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Nginx Gearing Up for HTTP2

By Sean Michael Kerner (Send Email)
Posted February 23, 2015

The open-source Nginx web server has been steadily gaining in popularity in recent years to become one of the most widely deployed web servers. To date, Nginx has delivered its traffic over HTTP 1.1, but at some point in the near future it will also enable HTTP/2.

HTTP/2 is the next generation of the HTTP protocol that dominates and continues to define the modern web. On February 18, Mark Nottingham, chair of the IETF HTTP Working Group, declared that HTTP/2 is done. Nginx

That doesn't mean that HTTP/2 is a finalized standard, but rather that the elements that make up the specification have been finalized and the proposed standard can move on to become a bona fide IETF RFC.

But declaring a protocol a standard doesn't exactly mean that it magically just starts to work. HTTP/2 will need to be supported in browsers as well as the web servers that deliver web traffic to those browsers. That's where Nginx fits into the equation.

"Nginx is aiming at supporting HTTP/2 by the end of 2015," Owen Garrett, head of product at Nginx, told ServerWatch.

SPDY Support Helping Streamline Code Rework Needed for HTTP/2

Garrett explained that HTTP/2 support will likely be in the form of another option in Nginx's "listen" directive, in a manner similar to how Nginx provides SPDY protocol support today. SPDY is the Google protocol that is the basis for much of HTTP/2's features. Nginx's SPDY module currently supports the 3.1 draft of SPDY.

"In fact, since HTTP/2 is largely based on SPDY, Nginx has a solid foundation already in the code to capitalize on, and in turn it'll make implementation of HTTP/2 easier and more streamlined," Garrett said. "The larger part of SPDY-enabled websites run on Nginx."

Garrett commented that Nginx code has already undergone a lot of the work to support HTTP/2. He noted that initially implementing and maintaining SPDY wasn't really an easy task.

"It took us a period of time to refactor large chunks of Nginx core the right way to support a newer approach to HTTP, and to achieve optimization so that our implementation is practical and useful in the real-world scenario," Garrett explained. "As a result, over 95 percent of all the sites currently using SPDY are running Nginx — which of course makes us proud of the work. We're hoping to transition smoothly to support HTTP/2 as it develops."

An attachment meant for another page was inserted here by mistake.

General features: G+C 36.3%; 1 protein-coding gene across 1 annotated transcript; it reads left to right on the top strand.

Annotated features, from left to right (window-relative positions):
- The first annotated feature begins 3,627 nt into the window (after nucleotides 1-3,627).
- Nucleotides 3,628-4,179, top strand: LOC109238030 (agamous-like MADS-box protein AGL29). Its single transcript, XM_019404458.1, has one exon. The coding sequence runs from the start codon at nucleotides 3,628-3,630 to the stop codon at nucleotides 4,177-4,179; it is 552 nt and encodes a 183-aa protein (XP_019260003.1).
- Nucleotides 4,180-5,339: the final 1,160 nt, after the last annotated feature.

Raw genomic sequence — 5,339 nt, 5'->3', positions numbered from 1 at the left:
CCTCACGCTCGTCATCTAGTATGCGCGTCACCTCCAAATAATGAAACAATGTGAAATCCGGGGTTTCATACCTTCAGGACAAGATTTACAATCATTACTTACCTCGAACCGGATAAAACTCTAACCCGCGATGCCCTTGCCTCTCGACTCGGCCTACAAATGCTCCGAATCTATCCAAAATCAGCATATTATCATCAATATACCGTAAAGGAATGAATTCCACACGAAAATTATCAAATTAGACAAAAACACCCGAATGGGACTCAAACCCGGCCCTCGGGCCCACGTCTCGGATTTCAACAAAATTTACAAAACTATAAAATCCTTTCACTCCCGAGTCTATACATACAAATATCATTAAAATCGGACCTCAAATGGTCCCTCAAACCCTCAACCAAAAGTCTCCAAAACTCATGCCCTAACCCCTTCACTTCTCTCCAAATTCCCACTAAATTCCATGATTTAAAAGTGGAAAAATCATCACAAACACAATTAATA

One of the biggest changes that HTTP/2 proposes is the recommendation to use TLS-based encrypted communications in a persistent always-on approach.

"The discussion around encryption has broader implications than security for the website and its data," Garrett said. "It also incorporates current social and political issues."

HTTP/2 also introduces some differences with prioritization, which helps to provide more control over the traffic flows. Overall, Garrett expects that the biggest challenge of deploying HTTP/2-enabled servers will be for site owners to adapt their already implemented HTTP/1.1 optimization techniques to an HTTP/2 approach.

"It could be a lot of work to re-engineer site optimizations, and maintain backward compatibility with the older clients at the same time," Garrett said. "Nginx actually provides to the underlying application the information about the protocol being used, so it's easy for the app to distinguish what version of a site to serve, and it's easy for Nginx to route to the relevant app component or site version."

As such, Garrett expect that Nginx will be able to act as an extremely efficient "protocol gateway" (or "translator," or "bridge") if needed to assist sites with the transition.

"This has been largely a common deployment scenario for SPDY: using Nginx as an extremely efficient SPDY-gateway," Garrett said. "This will likely be important for maintaining and encapsulating legacy HTTP/1.1-based configurations with the advent of HTTP/2."

While HTTP/2 is now entering the Internet landscape, HTTP 1.1 isn't about to disappear anytime soon either. Garret expects that HTTP 1.1 will be used for another five to ten years.

Sean Michael Kerner is a senior editor at ServerWatch and InternetNews.com. Follow him on Twitter @TechJournalist.

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